Some mutant-type quirks provided malformations that made them difficult to deal with. By virtue of the composition of the villain’s body, there was no way Izuku would have be able to escape him under his own power. If he had his grappling watch on, then he could have pulled himself free, but it was in his backpack at the time and so there was nothing he could’ve done.
He could accept that he’d been caught off-guard and thus rendered helpless. But what he couldn’t accept was that he froze up right before the attack. That Bakugo had been right. That he froze up in fear and it left him helpless, unable to do anything, until All Might had arrived.
If the positions had been reversed, if he’d frozen up like that when he was the one who was supposed to be the hero, then someone would have died. That thought hurt more than anything else. Despite everything he’d been working towards, despite all the knowledge he’d gained, despite all the effort and time others had given him, he froze up and made everything they’d done meaningless in the end.
A shuddering breath left his mouth and he felt tears prickling the corners of his eyes when there was a light knock on the door. “Pardon me, but is this Izuku Midoriya’s room?”
“It is.” Inko stated.
“Ah, good…” The door opened to reveal a rather thin man with sunken eyes, blond hair, and angular features on his face. He wore a shirt that seemed to hang off his frame loosely and was carrying an arrangement of flowers. “These are for the young Midoriya.”
Inko accepted them on Izuku’s behalf since he was still in bed. “Thank you very much. But who sent them?”
“They’re part of our condolences and reparations for this incident.” He reached into his pocket and then pulled free a business card that he extended to her with both hands. “My name is Toshinori Yagi. I’m part of The Might’s Productions Second Secretarial Office in the Roppongi district of the Minato Ward, which handles All Might’s personal affairs.”
“Really?” She looked at the card incredulously, unable to fathom a hero like All Might would be involved.
Toshinori nodded. “Yes. Given the nature of the incident, he felt that he should extend his apology for the circumstances in which the young man here was targeted. To that end, we will cover any expenses related to the hospitalization and provide whatever is needed to ensure that he recovers.”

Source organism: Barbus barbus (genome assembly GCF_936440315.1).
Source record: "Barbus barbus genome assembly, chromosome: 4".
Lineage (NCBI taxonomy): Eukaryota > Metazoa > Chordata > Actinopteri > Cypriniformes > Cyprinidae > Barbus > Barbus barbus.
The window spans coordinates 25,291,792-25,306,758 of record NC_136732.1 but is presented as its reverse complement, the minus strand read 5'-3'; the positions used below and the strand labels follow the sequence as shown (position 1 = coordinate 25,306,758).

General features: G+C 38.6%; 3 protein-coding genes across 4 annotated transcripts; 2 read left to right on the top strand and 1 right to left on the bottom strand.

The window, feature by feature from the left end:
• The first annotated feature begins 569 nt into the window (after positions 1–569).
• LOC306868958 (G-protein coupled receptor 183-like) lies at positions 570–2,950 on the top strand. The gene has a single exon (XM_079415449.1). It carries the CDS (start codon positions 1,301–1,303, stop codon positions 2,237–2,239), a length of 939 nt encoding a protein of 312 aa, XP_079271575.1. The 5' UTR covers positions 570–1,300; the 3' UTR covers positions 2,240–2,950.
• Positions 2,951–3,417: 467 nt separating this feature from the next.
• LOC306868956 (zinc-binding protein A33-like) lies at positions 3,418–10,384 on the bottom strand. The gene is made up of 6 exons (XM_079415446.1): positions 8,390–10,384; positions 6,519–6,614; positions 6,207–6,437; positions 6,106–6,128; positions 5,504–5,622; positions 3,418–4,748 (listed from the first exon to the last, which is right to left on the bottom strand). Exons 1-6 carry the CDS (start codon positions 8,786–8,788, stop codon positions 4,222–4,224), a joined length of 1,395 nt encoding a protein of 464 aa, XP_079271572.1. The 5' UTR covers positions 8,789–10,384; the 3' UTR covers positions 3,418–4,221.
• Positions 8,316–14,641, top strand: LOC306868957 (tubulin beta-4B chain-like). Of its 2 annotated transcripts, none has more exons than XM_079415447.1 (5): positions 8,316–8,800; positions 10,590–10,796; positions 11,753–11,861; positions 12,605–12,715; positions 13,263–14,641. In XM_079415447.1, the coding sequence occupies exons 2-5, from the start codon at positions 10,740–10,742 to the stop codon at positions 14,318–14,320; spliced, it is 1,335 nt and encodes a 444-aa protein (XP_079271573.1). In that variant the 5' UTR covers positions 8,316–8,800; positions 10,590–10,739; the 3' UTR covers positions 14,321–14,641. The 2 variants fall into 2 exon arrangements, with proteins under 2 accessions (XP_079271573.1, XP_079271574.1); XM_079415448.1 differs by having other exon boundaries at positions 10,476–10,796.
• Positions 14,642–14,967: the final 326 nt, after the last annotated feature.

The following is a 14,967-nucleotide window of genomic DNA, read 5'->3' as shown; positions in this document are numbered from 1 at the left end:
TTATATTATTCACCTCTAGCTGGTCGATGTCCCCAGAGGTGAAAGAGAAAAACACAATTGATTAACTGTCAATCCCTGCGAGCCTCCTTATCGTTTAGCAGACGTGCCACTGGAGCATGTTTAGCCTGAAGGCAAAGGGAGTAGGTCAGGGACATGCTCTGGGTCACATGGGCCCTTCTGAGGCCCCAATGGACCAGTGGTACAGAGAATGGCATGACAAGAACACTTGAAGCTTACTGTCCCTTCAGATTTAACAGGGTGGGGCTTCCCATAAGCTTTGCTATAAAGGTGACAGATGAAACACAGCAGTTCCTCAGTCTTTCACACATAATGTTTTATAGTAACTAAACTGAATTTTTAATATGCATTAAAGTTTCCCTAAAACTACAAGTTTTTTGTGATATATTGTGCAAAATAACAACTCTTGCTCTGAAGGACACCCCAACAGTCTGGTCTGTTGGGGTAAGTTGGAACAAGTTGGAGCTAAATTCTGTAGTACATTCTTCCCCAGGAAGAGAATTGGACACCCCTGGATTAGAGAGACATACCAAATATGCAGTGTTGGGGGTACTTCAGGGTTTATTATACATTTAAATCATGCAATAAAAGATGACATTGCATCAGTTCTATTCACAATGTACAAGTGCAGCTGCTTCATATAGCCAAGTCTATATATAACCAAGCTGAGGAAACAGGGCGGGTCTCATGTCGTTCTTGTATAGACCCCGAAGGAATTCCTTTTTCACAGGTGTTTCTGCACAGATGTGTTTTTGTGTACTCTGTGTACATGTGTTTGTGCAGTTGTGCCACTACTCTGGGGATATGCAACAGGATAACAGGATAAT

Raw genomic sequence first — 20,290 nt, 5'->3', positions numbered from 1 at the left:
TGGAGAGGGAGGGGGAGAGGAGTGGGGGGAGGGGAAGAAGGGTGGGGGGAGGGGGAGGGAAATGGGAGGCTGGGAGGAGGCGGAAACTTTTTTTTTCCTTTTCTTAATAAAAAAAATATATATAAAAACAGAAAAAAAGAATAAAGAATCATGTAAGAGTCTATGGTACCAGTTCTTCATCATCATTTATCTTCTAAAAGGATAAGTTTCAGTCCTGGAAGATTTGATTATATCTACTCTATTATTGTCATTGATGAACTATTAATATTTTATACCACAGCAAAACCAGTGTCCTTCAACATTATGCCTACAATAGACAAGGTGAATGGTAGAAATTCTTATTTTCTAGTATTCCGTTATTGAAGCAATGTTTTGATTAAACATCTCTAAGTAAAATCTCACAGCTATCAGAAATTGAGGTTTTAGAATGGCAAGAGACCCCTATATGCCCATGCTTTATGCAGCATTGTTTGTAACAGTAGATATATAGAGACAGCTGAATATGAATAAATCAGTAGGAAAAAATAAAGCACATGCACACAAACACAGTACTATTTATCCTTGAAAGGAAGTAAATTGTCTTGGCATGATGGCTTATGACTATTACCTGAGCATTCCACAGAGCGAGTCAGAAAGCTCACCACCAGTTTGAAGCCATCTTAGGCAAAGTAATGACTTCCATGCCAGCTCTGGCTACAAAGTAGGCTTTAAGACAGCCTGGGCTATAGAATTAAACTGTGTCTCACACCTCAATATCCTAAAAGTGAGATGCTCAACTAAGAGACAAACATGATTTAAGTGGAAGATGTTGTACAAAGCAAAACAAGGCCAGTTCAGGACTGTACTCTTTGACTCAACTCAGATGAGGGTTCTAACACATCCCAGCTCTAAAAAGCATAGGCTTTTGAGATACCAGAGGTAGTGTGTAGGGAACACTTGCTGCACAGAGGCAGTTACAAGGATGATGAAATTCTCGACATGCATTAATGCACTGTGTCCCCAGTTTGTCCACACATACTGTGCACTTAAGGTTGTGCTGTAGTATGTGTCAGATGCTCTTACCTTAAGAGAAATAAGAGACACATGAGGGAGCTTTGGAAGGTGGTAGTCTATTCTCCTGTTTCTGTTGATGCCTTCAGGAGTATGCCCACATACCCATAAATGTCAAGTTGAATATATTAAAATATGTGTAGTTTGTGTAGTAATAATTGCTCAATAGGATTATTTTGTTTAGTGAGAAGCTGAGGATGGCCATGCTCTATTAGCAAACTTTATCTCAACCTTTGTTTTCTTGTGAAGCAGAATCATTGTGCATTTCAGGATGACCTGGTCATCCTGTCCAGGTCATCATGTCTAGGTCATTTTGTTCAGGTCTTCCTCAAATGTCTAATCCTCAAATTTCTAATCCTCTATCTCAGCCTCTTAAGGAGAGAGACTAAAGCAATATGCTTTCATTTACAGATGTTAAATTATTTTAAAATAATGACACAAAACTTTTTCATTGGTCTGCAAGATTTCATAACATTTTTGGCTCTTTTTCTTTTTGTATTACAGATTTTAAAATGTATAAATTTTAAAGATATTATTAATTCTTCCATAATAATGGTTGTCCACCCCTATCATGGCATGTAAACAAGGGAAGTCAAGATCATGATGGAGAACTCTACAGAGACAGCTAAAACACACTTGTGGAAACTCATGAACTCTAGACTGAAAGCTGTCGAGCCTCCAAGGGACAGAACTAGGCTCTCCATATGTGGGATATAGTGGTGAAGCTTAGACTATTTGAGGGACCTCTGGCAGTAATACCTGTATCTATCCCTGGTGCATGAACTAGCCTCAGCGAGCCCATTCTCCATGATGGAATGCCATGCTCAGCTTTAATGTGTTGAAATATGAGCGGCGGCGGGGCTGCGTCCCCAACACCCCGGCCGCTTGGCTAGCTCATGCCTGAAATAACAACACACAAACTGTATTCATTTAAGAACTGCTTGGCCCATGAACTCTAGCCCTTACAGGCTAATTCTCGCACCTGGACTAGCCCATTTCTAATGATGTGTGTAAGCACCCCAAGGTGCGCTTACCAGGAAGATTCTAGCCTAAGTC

“Oh, that’s wonderful,” Inko said. “Izuku’s been a big fan of All Might since he was a little boy. He’s watched the video of his first appearance so many times he has it memorized, and he even decided to attend U.A. in hopes of being a hero like him. I’m sure knowing that he cares even now will help Izuku get right back on his feet.”
The man smiled slightly. “Well, he can’t be here personally due to other affairs right now. However, it might be possible to arrange a visit before his hospitalization—”
“…Please don’t,” Izuku said, looking down at his hands. He couldn’t bear the thought of his hero seeing him in this state, after failing to even keep to up with the dream he’d sought to fulfill. “I don’t have the right to face All Might right now. Or claim to try and be a hero after I froze up like that.”
“Izuku…” His mother’s lips pulled down into a sad frown before she tried to smile. “It’s okay. You didn’t have any way of knowing that you’d be in trouble. It was just bad luck.”
“But I always told myself I would be able to do something when the time came if I was going to be a hero,” Izuku said, curling his hands into fists. “Yet, I froze up the moment I was in danger. What kind of hero would do that?”
“…In this age of peace, people don’t expect to be attacked because of the security that the heroes provide,” Mister Yagi said, drawing their attention to him. “Every hero strives for that feeling of security, so that people can live without fear in their day-to-day lives. So they condition themselves and gain the mindset required to be able to act in a crisis through practical experience. The fact that you experienced such a thing today is a failure on our part, and for that you have my apology, young man.”
“Ah… that’s…” His mind froze and his eyes widened as a realization washed over him while those words resonated within him. “I see… I see now…”
“Izuku…” He looked to his mother, staring at him with those eyes of worry that weighed on his heart. “Are you okay? You got quiet.”
“I’m fine, Mom.” He put on a smile for her and then turned to Mister Yagi. “Thank you, Yagi-san. Those words, they put me at ease and helped me realize something I wouldn’t have before. Thank you.”